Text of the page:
UPDATE: The reservations expressed in Guido’s items on this subject were the result of reading the Bill as published on the internet. The Secretary of State’s version relies on consolidating her proposed Amendments with the text of the Bill – something that won’t happen until the relevant amendments have been passed, we all assume, on Monday.
Secretary of State Donelan has been in touch to say that her Amendment striking out Clause 151 removes the vestiges of “legal but harmful” from the Bill. The text of the Bill – still posted on the internet – says that an offence would be committed if anyone sent a message that risked causing “harm” to “a likely audience”. With Monday’s amendment, 151 is omitted and there will be no grounds in it for activists to pursue minority opinion-holders in the courts or through any administrative processes in Ofcom.
While Matt may not be King of the Jungle, at least he’s still got a friend in Desmond Swayne. Speaking this morning during DCMS questions, Swayne hailed Hancock’s tenure down-under as such a success that he deserves to have the whip restored on merit alone.
“[For the] sheer spunk of my right honourable friend the Member for West Suffolk’s contribution to television, it would be churlish not to restore the whip, wouldn’t it?”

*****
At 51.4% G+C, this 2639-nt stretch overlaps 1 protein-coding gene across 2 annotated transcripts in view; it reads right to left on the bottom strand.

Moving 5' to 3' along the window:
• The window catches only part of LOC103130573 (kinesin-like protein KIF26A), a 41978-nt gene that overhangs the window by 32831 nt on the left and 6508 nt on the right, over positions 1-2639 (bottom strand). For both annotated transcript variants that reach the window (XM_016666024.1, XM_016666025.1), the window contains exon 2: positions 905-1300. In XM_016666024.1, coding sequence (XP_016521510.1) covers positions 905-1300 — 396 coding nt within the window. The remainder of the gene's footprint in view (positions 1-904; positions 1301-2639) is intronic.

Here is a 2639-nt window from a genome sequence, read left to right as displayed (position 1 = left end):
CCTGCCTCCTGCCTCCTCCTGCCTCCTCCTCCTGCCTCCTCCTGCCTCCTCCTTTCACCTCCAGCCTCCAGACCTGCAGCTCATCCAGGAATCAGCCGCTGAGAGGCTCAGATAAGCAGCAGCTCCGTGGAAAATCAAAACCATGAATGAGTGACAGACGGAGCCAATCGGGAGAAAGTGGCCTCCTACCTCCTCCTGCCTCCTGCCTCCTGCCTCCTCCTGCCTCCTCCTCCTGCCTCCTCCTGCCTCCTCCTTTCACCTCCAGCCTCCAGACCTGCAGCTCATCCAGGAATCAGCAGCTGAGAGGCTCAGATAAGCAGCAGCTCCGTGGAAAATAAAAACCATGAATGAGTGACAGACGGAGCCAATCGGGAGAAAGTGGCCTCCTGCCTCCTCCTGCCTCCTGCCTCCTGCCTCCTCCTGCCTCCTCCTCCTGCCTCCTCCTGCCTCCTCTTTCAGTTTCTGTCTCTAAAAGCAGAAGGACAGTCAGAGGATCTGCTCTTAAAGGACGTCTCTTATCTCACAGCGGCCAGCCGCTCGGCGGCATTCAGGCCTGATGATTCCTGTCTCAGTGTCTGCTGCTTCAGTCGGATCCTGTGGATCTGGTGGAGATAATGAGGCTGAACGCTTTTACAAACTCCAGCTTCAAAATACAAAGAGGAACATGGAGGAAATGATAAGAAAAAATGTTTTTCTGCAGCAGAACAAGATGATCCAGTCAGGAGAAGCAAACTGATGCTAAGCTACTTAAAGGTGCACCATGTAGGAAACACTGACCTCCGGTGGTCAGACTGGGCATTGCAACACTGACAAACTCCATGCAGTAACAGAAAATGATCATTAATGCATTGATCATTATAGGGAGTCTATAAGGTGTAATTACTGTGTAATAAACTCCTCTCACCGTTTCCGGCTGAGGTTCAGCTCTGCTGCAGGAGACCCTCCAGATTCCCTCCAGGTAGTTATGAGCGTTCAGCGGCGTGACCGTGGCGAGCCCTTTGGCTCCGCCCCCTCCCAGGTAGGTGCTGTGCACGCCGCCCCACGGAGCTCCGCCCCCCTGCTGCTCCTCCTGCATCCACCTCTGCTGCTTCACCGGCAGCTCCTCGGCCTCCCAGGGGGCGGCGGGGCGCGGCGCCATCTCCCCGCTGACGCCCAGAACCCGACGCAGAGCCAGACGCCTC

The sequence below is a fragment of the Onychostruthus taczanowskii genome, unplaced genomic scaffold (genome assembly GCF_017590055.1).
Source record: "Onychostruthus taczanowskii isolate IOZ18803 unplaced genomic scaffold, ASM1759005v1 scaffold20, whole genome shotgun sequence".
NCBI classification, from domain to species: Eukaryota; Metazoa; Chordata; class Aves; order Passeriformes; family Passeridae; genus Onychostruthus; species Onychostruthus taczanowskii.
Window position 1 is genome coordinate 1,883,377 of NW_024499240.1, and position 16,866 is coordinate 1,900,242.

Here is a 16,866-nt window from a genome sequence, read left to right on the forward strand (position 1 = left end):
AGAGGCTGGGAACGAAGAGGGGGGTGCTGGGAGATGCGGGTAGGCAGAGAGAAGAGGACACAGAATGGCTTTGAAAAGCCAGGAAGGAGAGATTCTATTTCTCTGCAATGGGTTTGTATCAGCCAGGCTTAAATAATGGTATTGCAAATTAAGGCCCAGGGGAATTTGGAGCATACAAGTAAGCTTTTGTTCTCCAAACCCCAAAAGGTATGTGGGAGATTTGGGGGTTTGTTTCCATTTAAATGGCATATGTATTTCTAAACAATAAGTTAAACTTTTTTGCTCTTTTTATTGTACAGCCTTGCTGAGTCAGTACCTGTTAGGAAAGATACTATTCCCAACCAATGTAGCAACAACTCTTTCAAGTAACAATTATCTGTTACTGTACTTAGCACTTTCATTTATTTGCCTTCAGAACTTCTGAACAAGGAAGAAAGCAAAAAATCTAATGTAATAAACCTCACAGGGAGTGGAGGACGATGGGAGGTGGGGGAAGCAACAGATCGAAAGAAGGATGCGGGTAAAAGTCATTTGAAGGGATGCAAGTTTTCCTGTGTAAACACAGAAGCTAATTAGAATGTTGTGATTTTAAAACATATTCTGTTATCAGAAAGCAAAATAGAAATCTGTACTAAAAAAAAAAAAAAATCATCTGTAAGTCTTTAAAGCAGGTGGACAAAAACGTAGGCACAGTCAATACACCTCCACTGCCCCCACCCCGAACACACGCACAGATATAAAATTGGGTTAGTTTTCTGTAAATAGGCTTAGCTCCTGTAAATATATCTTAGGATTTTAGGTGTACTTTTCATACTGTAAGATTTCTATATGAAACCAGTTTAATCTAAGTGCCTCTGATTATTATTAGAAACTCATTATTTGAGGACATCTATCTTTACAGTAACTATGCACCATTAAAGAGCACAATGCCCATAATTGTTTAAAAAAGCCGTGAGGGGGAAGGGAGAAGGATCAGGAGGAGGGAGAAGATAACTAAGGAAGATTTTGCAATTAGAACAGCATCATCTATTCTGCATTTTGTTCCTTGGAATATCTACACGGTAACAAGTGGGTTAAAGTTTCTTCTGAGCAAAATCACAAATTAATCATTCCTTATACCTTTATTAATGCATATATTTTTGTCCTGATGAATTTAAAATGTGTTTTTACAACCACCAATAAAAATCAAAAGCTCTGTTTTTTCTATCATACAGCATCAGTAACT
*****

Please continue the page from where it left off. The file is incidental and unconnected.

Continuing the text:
Culture Secretary Michelle Donelan joined in commending Matt for swallowing bits of animals “with gusto”, though reminded the House she doesn’t have the power to restore the whip herself, no matter how many anuses Hancock chewed through:
“As my right honourable friend will know, that is not a decision for me. But we can always depend on the Member for West Suffolk to attack every challenge with gusto. And I wasn’t surprised at all to see him taking on all sorts of parts of animals during the show…
Donelan then went on to insist that, unlike two of her predecessors at DCMS, she has no plans to head to the jungle herself any time soon:
“…it has become a little bit of a thing for my predecessors to join that show, but I hope that I can provide reassurance that I have no intentions of ever doing so.”
Guido can’t imagine why…